Dorothea Tanning

"Dorothea Tanning was born in 1910 in Galesburg, Illinois and attended Knox College in her hometown before studying painting in Chicago (haunting the Art Institute where she learned what painting was.)   In 1941, now in New York, she met the art dealer, Julien Levy, and his surrealist friends, refugees from Nazi occupied France. Late in 1942 Max Ernst visited her studio, saw a painting, (Birthday), and stayed to play chess. They would have 34 years together, at first in Sedona, Arizona (a mere outpost at the time).  Here she would continue to paint her enigmatic versions of life on the inside, looking out: The Guest Room, The Truth About Comets, Eine Kleine Nachtmusik, Interior with Sudden Joy, Insomnias, Palaestra, Tamerlane, Far From. By 1956 Max and Dorothea had chosen to live and work thenceforth in France. Though Paris was headquarters, they preferred the country quiet lure in Touraine and Provence. These years included, for Dorothea Tanning, an intense five- year adventure in soft sculpture:  Cousins, Don Juan's Breakfast, Fetish, Rainy Day Canapé, Tragic Table, Verb, Xmas, Emma, Revelation or the End of the Month, Hôtel du Pavot Room 202.
Max Ernst died on April 1, 1976 and Dorothea faced a solitary future. “Go home,” said the paint tubes, the canvases, the brushes. Returning to the United States in the late 1970s, and still painting, Tango Lives, Woman Artist, On Avalon, Door 84, Still in the Studio, Blue Mom, Dionysos S.O.S., she gave full rein to her long felt compulsion to write.  Words, poetry.  Written, read, heard.  Would she join these voices even then?  Her poems have since appeared in a number of literary reviews and magazines, such as The Yale Review, Poetry, The Paris Review, The New Yorker, The Boston Review, The Southwest Review, Parnassus, and in Best Poems of 2002 and 2005. Her published works include two memoirs, Birthday and Between Lives, a collection of poems, A Table of Content, and a novel, Chasm.....Dorothea Tanning died at her home in New York City on January 31, 2012.  She was 101 years old, and had just published her second collection of poems."(dorotheatanning.org)






 "Now the doors are all open, the air is mother-of-pearl, and you know the way to tame a tiger. It will not elude you today for you have grabbed a brush, you have dipped it almost at random, so high is your rage, into the amalgam of color, formless on a docile palette.
As you drag lines like ropes across one brink of reality after another, annihilating the world you made yesterday and hated today, a new world heaves into sight. Again, the event progresses without the benefit of hours.
The application of color to a support, something to talk about when it’s all over, now holds you in thrall. The act is your accomplice. So are the tools, beakers, bottles, knives, glues, solubles, insolubles, tubes, plasters, cans; there is no end ..."Dorothea Tanning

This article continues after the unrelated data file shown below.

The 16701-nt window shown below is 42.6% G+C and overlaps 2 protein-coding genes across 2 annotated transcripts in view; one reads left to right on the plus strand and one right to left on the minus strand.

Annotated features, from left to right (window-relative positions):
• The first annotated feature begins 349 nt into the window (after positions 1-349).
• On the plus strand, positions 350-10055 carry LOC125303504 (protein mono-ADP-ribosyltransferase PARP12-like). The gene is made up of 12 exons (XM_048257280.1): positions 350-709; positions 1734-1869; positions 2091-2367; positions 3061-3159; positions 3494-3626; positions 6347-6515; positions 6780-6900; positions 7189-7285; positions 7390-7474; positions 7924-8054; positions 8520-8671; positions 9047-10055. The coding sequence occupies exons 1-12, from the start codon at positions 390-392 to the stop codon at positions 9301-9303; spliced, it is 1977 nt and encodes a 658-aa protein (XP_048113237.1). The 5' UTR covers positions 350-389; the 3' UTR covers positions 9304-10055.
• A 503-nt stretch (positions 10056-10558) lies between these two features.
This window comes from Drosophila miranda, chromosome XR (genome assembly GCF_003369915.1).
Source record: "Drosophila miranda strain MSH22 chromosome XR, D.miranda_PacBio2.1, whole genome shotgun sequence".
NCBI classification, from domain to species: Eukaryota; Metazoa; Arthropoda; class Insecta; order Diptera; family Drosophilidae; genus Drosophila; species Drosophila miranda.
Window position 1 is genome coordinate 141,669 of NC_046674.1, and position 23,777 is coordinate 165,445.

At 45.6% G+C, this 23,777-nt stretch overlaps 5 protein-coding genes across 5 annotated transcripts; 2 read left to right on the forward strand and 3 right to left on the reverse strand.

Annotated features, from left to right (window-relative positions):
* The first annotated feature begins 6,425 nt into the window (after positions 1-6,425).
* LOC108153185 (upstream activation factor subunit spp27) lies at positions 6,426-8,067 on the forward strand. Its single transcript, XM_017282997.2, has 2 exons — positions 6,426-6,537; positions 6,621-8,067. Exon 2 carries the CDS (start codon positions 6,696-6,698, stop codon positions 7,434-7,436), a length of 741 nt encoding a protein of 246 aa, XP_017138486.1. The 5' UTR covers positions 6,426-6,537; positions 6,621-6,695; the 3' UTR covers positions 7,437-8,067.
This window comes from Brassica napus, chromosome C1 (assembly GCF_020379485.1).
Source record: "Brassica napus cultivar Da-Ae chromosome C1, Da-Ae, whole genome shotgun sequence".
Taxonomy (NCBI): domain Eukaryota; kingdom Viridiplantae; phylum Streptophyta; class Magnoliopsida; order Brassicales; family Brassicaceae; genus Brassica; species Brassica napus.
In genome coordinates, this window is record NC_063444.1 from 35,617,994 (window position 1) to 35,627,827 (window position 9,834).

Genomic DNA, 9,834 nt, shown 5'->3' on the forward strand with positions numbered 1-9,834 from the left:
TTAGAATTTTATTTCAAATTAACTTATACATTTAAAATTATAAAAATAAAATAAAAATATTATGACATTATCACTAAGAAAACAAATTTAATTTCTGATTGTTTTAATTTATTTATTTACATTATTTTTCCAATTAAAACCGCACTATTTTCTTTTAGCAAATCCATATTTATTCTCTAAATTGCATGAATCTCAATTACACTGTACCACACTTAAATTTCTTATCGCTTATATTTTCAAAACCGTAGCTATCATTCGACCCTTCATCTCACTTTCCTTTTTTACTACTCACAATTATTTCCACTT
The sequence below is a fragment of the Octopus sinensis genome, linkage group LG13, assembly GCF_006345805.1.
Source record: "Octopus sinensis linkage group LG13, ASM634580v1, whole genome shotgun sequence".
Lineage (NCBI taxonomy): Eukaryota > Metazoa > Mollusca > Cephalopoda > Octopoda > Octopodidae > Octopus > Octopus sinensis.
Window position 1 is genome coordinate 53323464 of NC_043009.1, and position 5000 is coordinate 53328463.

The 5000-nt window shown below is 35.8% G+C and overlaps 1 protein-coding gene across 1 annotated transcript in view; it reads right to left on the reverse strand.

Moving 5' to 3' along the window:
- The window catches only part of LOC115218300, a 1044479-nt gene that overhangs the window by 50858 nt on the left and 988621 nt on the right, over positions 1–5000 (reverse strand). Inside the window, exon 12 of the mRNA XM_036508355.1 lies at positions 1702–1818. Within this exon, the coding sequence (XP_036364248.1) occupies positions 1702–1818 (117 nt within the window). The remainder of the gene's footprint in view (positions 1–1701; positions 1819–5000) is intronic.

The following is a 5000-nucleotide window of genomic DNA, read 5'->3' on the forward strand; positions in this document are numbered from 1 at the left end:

"Tanning’s early works – paintings such as Birthday and Eine kleine Nachtmusik (1943, Tate Modern, London) – were precise figurative renderings of dream-like situations. Like other Surrealist painters, she was meticulous in her attention to details and in building up surfaces with carefully muted brushstrokes. Through the late 1940s, she continued to paint depictions of unreal scenes, some of which combined erotic subjects with enigmatic symbols and desolate space. During this period she formed enduring friendships with, among others, Marcel Duchamp, Joseph Cornell, and John Cage; designed sets and costumes for several of George Balanchine's ballets, including The Night Shadow (1945) at the Metropolitan Opera House; and appeared in two of Hans Richter's avant-garde films.
Over the next decade, Tanning's painting evolved, becoming less explicit and more suggestive. Now working in Paris and Huismes, France, she began to move away from Surrealism and develop her own style. During the mid-1950s, her work radically changed and her images became increasingly fragmented and prismatic, exemplified in works such as Insomnias (1957, Moderna Museet, Stockholm). 








 As she explains, "Around 1955 my canvases literally splintered... I broke the mirror, you might say.”By the late 1960s, Tanning’s paintings were almost completely abstract, yet always suggestive of the female form. From 1969 to 1973, Tanning concentrated on a body of three-dimensional work, soft, fabric sculptures, five of which comprise the installation Hôtel du Pavot, Chambre 202 (1970–73) that is now in the permanent collection of the Musée National d'Art Moderne at the Centre Georges Pompidou, Paris. During her time in France in the 1950s-70s, Tanning also became an active printmaker, working in ateliers of Georges Visat and Pierre Chave and collaborating on a number of limited edition artists’ books with such poets as Alain Bosquet, Rene Crevel, Lena Leclerq, and André Pieyre de Mandiargues.After her husband's death in 1976, Tanning remained in France for several years with a renewed concentration on her painting. These years included, for Dorothea Tanning, an intense five- year adventure in soft sculpture. By 1980 she had relocated her home and studio to New York and embarked on an energetic creative period in which she produced paintings, drawings, collages, and prints."Wikipedia 





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